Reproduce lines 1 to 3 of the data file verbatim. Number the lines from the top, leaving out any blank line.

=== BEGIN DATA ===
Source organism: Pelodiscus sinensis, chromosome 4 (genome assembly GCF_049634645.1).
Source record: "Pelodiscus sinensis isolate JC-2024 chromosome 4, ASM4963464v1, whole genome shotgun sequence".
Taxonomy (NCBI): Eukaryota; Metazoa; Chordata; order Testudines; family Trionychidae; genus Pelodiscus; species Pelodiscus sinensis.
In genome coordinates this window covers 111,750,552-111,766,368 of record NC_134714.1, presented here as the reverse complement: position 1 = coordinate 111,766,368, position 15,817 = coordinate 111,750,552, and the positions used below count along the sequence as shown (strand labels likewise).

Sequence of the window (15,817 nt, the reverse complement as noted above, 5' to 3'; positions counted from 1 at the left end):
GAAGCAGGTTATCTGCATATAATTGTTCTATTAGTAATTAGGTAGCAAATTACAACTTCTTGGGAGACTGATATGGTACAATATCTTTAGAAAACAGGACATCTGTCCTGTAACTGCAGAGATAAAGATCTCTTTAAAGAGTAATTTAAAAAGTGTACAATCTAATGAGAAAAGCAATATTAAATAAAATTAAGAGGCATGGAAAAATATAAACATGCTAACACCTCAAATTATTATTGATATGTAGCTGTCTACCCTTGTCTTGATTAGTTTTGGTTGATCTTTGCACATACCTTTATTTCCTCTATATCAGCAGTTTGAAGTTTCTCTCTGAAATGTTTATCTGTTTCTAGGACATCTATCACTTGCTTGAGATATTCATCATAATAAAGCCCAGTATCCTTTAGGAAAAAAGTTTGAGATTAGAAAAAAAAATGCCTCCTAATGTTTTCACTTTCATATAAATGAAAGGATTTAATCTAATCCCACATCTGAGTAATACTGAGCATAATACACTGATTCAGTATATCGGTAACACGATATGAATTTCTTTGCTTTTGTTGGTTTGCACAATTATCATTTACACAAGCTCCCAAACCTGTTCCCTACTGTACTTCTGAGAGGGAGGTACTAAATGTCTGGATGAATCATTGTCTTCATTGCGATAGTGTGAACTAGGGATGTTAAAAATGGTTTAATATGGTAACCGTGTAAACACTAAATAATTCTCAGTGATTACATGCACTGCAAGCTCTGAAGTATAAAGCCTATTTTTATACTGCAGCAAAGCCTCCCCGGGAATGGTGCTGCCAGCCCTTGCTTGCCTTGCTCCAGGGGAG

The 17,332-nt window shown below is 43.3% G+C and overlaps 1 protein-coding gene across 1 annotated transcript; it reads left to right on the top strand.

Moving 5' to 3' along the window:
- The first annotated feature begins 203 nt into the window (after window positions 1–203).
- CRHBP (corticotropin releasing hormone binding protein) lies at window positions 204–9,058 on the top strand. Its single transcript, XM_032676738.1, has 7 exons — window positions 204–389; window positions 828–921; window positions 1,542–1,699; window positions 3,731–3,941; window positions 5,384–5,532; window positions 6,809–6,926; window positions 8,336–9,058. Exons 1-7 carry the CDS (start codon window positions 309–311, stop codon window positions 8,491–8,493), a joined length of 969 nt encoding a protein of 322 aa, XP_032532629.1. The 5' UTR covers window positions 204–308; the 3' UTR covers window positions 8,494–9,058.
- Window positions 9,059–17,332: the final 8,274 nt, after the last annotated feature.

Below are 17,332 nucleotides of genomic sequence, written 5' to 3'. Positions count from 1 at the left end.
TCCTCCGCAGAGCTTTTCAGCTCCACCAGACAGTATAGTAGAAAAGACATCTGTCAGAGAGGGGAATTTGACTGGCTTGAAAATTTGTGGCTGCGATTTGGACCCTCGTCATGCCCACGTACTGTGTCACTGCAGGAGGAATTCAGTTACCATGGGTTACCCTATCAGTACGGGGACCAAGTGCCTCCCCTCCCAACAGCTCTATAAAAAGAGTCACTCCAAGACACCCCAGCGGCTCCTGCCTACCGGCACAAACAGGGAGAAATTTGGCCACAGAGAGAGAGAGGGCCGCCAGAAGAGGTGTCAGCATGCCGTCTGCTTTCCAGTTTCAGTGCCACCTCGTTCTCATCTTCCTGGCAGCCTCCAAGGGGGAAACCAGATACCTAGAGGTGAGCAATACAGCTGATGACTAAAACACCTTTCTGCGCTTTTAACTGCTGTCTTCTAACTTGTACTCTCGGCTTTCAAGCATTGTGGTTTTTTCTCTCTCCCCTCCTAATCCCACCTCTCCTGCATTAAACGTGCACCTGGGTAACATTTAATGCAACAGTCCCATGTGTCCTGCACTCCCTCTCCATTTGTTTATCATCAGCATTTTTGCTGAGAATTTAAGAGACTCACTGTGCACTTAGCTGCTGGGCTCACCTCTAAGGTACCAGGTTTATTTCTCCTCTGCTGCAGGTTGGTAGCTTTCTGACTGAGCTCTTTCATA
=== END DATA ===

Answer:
Source organism: Pelodiscus sinensis, chromosome 4 (genome assembly GCF_049634645.1).
Source record: "Pelodiscus sinensis isolate JC-2024 chromosome 4, ASM4963464v1, whole genome shotgun sequence".
Taxonomy (NCBI): Eukaryota; Metazoa; Chordata; order Testudines; family Trionychidae; genus Pelodiscus; species Pelodiscus sinensis.